Tech Reporter Advises Against the Use of Nightmare Robot Dog to Help Frontliners: Suggests there are Other Existing Alternatives

Tech Reporter Advises Against the Use of Nightmare Robot Dog to Help Frontliners: Suggests there are Other Existing Alternatives
Tech Reporter Advises Against the Use of Nightmare Robot Dog to Help Frontliners: Suggests there are Other Existing Alternatives Photo : Screenshot From Adam Savage’s Tested Official YouTube Channel

According to an article by Gizmodo, telemedicine could actually be the key to help keeping frontline healthcare workers safe but the article did not state its fondness of the nightmare robot dog. Plenty of robots have already been deployed to help hospitals by remotely monitoring patients, making deliveries, disinfecting surfaces, and even bringing food to certain quarantined people.

Right now, Boston Dynamics is trying to jump on the bandwagon with its very own nightmare robot dog named Spot. Could this robot dog be useful or is it just too frightening?

The firm that was best known for its somewhat frightening bots have just announced that it will be working with Brigham as well as Women's Hospital back in Boston in order to see if the robot Spot can actually help reduce the risk of healthcare workers' exposure to the virus.

Is the nightmare robot dog Spot really that useful?

Although this could sound like a huge progress, it is only a way of saying that you could stick an iPad along with a two-way radio on the nightmare dog and although it is not that bad, it does not seem to do more than that.

Currently, Spot is being put to use by doctors who are remotely videoconferencing their potential COVID-19 patients inside the tents for initial assessment. However, Boston Dynamics themselves have admitted that there's not much Spot can do aside from that.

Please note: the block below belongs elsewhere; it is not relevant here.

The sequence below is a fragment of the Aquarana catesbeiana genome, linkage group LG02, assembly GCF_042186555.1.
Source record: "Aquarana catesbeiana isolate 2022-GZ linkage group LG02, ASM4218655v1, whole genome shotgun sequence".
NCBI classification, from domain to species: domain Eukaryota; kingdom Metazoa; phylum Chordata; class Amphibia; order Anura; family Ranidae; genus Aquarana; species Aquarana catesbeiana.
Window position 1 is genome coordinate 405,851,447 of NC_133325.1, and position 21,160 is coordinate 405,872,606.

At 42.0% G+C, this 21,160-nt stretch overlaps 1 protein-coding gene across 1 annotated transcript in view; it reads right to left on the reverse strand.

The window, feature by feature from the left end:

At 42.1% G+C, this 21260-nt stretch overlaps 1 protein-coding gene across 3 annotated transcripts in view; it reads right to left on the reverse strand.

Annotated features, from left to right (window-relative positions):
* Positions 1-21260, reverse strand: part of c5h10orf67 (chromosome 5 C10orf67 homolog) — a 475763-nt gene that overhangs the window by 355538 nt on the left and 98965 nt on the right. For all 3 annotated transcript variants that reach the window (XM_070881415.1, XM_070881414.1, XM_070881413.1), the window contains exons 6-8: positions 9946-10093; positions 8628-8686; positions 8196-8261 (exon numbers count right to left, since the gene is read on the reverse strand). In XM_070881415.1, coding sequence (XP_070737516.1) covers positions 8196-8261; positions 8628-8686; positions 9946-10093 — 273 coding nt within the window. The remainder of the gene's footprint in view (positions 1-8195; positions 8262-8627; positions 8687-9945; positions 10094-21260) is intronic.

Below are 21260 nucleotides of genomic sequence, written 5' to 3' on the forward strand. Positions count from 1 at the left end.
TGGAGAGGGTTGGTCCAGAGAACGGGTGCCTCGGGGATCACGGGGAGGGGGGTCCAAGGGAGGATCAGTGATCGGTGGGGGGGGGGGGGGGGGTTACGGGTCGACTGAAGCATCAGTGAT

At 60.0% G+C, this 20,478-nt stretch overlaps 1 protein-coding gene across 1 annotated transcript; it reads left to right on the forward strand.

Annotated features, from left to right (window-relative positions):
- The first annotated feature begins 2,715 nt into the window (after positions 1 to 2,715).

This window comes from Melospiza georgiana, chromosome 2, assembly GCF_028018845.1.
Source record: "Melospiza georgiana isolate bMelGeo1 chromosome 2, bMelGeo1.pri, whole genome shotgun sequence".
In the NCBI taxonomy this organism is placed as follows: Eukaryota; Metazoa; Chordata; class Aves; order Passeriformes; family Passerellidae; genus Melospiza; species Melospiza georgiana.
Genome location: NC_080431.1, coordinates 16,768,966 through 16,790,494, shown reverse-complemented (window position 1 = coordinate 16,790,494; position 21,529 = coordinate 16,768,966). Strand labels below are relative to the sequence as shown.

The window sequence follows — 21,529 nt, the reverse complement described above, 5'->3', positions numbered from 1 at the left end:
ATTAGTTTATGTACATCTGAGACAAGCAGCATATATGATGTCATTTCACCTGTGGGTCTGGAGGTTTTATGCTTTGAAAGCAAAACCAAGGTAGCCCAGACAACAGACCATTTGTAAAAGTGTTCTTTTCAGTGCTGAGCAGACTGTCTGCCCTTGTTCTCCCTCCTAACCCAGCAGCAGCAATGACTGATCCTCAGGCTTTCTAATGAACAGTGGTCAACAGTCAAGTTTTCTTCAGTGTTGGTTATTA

This robot was originally built for police and military utilization but in order to be useful to hospitals, the nightmare robot dog should be able to at least measure body temperature, pulse rates, respiratory rates, and also oxygen saturation.

The company is still looking at different ways that bots can disinfect certain surfaces with a UV-C light. Although this may sound like a good idea, there are actually existing robots out there that could already complete this task.

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The hospital robot competition

Currently, a robotic nurse called Tommy is being used in six different hospitals in the Lombardy region in Italy, which is known for being the outbreak's epicenter. The bot looks much friendlier and already has built in tablets, microphones, and also monitors. The bot is already able to measure both blood pressure and oxygen saturation for certain ICU patients, even those on ventilators.

China has already deployed certain UVD Robots from Denmark to help disinfect patient rooms. The robots have already been in the works for a total of four years before they were first being sold in 2018. Not only are they useful, they can also disinfect a room within just 10-15 minutes and were specifically designed for hospitals. These bots are also used to deliver food to those in separate isolation wards.

Currently, there is already a great deal of medical, teleconferencing, and disinfectant robots all around the world that have already gone through thorough testing and development and do not need to be modified in order to be of proper use during this pandemic.

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